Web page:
This work diversified into research analysing the legal and practical problems involved in investigating and recovering proceeds of Grand Corruption for the World Bank [3.2] and an analysis confounding conventional wisdom around e-gambling risks, showing how money laundering might occur but concluding that unless gambling firms were themselves controlled by criminals, internet gambling was unattractive as a laundering method and was of modest scale [3.3].

An EC/Home Office-funded study of the prevention of organised crime in Europe showed that most European Member State `strategies' were merely reactive and highlighted the need for a shift away from seizures and arrests as performance indicators of organised crime reduction [3.4]. It showed that we did not yet have (or collect) meaningful evidence of impact for most organised crime strategies. Levi carried out the first empirical study of how lawyers were used to enable fraud and money laundering and how regulators combatted this as part of a four-country EC-funded study of the regulation of the legal professions [3.5]. Levi led a Rapid Evidence Assessment study of the cost of fraud commissioned by the Association of Chief Police Officers, which for the first time developed criteria for data quality and a typology of fraud, breaking data into different victim and method categories, which has served as a baseline for further work [3.6] This was developed for the Financial Services Authority into a clear analysis of what roles the FSA does and could play in financial crime reduction [3.6].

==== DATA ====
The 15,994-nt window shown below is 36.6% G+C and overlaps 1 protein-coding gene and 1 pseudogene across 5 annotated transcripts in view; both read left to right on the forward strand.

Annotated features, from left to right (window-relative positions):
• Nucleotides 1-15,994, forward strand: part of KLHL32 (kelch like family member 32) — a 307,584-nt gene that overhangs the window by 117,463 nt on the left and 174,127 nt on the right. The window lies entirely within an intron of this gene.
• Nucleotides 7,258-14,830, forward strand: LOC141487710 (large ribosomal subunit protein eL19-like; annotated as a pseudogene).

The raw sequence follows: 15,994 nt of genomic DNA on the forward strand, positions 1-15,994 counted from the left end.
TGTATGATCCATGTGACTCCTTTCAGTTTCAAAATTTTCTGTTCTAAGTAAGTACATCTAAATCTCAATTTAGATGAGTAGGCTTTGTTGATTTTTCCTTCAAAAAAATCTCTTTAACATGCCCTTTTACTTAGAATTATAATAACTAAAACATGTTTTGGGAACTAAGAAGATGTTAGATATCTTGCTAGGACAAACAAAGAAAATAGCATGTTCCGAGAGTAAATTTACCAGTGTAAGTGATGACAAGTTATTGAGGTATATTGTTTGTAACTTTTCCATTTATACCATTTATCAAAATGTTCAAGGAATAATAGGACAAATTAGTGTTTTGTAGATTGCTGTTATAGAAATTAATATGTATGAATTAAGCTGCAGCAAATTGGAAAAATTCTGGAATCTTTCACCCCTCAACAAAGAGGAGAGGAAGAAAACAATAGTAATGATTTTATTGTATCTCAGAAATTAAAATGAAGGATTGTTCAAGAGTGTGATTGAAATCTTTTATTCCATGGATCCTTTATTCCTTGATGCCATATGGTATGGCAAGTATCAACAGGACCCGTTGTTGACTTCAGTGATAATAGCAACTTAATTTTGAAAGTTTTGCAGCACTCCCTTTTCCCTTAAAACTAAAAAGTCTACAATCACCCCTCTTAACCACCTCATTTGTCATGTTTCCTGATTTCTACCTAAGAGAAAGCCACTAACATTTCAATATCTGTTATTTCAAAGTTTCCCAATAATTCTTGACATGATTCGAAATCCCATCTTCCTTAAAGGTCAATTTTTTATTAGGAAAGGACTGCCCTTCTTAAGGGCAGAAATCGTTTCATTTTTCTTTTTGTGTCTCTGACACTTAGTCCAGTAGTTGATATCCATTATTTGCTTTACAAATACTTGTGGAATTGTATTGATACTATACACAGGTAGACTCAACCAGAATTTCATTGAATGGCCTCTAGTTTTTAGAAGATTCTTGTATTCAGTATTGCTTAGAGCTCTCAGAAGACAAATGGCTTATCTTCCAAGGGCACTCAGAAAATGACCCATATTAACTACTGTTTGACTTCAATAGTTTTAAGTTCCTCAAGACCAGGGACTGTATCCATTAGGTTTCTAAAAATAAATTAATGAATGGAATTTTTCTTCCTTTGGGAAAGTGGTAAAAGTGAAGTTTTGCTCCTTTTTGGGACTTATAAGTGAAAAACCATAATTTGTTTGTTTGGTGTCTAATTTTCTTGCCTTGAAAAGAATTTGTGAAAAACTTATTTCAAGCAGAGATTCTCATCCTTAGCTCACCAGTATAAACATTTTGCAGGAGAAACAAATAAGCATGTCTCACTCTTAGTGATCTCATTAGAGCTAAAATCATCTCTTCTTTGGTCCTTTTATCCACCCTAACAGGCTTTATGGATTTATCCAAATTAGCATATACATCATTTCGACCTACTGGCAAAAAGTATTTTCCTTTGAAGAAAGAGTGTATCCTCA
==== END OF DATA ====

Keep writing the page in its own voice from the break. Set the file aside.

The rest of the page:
Professor Levi was a member of staff at Cardiff University while he carried out this research. His collaborators were Lisa Osofsky, Michael Gold, Mike Maguire, Kent Matthews (all Cardiff University); Jack Blum (US lawyer), Tom Naylor (McGill University Canada), and Phil Williams (Pittsburgh University); John Burrows, Matt Hopkins and Matt Fleming (MHB Consultancy); and Nicholas Dorn (Erasmus, formerly long-term researcher at Cardiff University), John Howell and Dave Artingstall (JH & Co Consultancy)

References to the research

[3.1] Levi M. (1997) Evaluating the `New Policing': Attacking the money trail of organised crime, Australian and New Zealand Journal of Criminology, 30(1) 1-25 ISSN 0004-8658


[3.2] Levi, M. (2012) `How Well Do Anti-Money Laundering Controls Work in Developing Countries?' In P. Reuter (ed.), Draining Development? Controlling Illicit flows from developing countries, Washington DC: World Bank Press. pp 373-414. ISBN 978-0-8213-8869-3 https://openknowledge.worldbank.org/bitstream/handle/10986/2242/668150PUB0EPI0067848B0 9780821388693.pdf